Patterico's Pontifications


Juror Arrested for Smoking Pot

Filed under: Crime — DRJ @ 5:19 pm

[Guest post by DRJ]

Is this karma?

“Judge Sherman Ross tried to assemble a jury of peers for a woman accused of possession of a marijuana on trial Tuesday. But authorities say prospective juror Cornelia Mayo might have taken that concept a bit too far after she was caught smoking a joint outside the courthouse during a break.

The 49-year-old Houston woman was one of 20 people in a jury pool in Criminal Court at Law No. 10.

Ross said he realized something was wrong when juror No. 2, Mayo, didn’t return from a 45-minute break. Before the judge could file a bench warrant for the missing juror, his bailiff got a call from police notifying him that Mayo was being booked on a charge of smoking marijuana outside the criminal courthouse.

“I’ve had prospective jurors get lost before, but it never occurred to me that they might be getting ready for a marijuana trial by, allegedly, smoking marijuana,” Ross said.

He also said it was a strange coincidence for a court that also sees trials for DWI’s, family violence and many other misdemeanors. “It’s the first weed case I’ve tried in years,” Ross said. “People usually plead out.”

Probably not karma, but it may be poetic justice.


North Carolina Election Results

Filed under: 2008 Election — DRJ @ 5:07 pm

[Guest post by DRJ]

97% reporting:
Clinton – 640,297 – 42% – 20 delegates
Obama – 859,573 – 56% – 31 delegates

85% reporting:
Clinton – 578,794 – 42%
Obama – 777,194 – 56%

45% reporting:
Clinton – 366,610 – 41%
Obama – 519,946 – 57%

21% reporting:
Clinton – 212,189 – 36%
Obama – 358,317 – 62%

14% reporting:
Clinton – 160,925 – 35%
Obama – 291,999 – 63%

9% reporting:
Clinton – 102,787 – 34%
Obama – 191,292 – 64%

4% reporting:
Clinton – 56,099 – 34%
Obama – 105,862 – 64% – CNN projects Obama the winner.

Results from CNN.


Indiana Election Results

Filed under: 2008 Election — DRJ @ 4:05 pm

[Guest post by DRJ]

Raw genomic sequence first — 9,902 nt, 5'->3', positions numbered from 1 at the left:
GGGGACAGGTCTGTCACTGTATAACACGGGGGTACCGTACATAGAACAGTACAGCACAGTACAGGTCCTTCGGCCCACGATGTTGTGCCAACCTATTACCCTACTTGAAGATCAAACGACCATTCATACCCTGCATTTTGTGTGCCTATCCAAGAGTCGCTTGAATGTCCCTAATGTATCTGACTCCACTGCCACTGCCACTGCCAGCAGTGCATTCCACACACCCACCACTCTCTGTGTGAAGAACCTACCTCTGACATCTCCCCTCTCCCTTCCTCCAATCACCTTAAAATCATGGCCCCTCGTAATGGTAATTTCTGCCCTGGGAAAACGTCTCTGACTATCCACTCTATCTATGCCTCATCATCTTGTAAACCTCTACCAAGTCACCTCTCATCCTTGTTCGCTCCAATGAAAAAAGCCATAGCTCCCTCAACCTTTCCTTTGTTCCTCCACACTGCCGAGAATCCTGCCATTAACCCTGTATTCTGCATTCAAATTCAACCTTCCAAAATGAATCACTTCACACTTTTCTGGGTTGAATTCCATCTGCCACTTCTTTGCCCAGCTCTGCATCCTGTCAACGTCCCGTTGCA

99% reporting:
Clinton – 637,389 – 51% – 32 delegates – CNN calls Indiana for Hillary.
Obama – 615,370 – 49% – 29 delegates

95% reporting:
Clinton – 606,497 – 51% – 32 delegates
Obama – 589,888 – 49% – 29 delegates

86% reporting:
Clinton – 557,166 – 52%
Obama – 516,713 – 48%

79% reporting:
Clinton – 512,331 – 52%
Obama – 476,696 – 48%

65% reporting:
Clinton – 428,568 – 53%
Obama – 377,107 – 47%

50% reporting:
Clinton – 323,690 – 55%
Obama – 264,884 – 45%

44% reporting:
Clinton – 284,097 – 56%
Obama – 223,904 – 44%

37% reporting:
Clinton – 227,839 -56%
Obama – 176,791 – 44%

5% reporting:
Clinton – 46,380 – 59%
Obama – 32,335 – 41%

Results from CNN.


Ron Paul is Still In the Race

Filed under: 2008 Election — DRJ @ 3:25 pm

[Guest post by DRJ]

Neil Cavuto briefly interviewed Ron Paul on Fox News this afternoon, and it reminded me what I like about Ron Paul. They primarily discussed the McCain and Clinton proposal to eliminate the gas tax during the summer months. Paul said it was a good idea but only if Congress also agreed to cut spending by the same amount. I agree but we all know that won’t happen with this Congress.

Paul also discounted calls to tax the oil companies, saying it was a bad idea to tax profits because we want companies to make a profit. Paul said it would be a bad move to give government the power to decide when profits were too high. Why not tax iPhones and iPods?

Finally, Paul indicated he would stay in the Presidential race so Republicans who share his views will have a voice. Unfortunately, I’m afraid too many people would count a Ron Paul vote as a vote against the war. If I voted for Ron Paul, it would be a vote for free markets and against Congress.


Indiana and North Carolina Predictions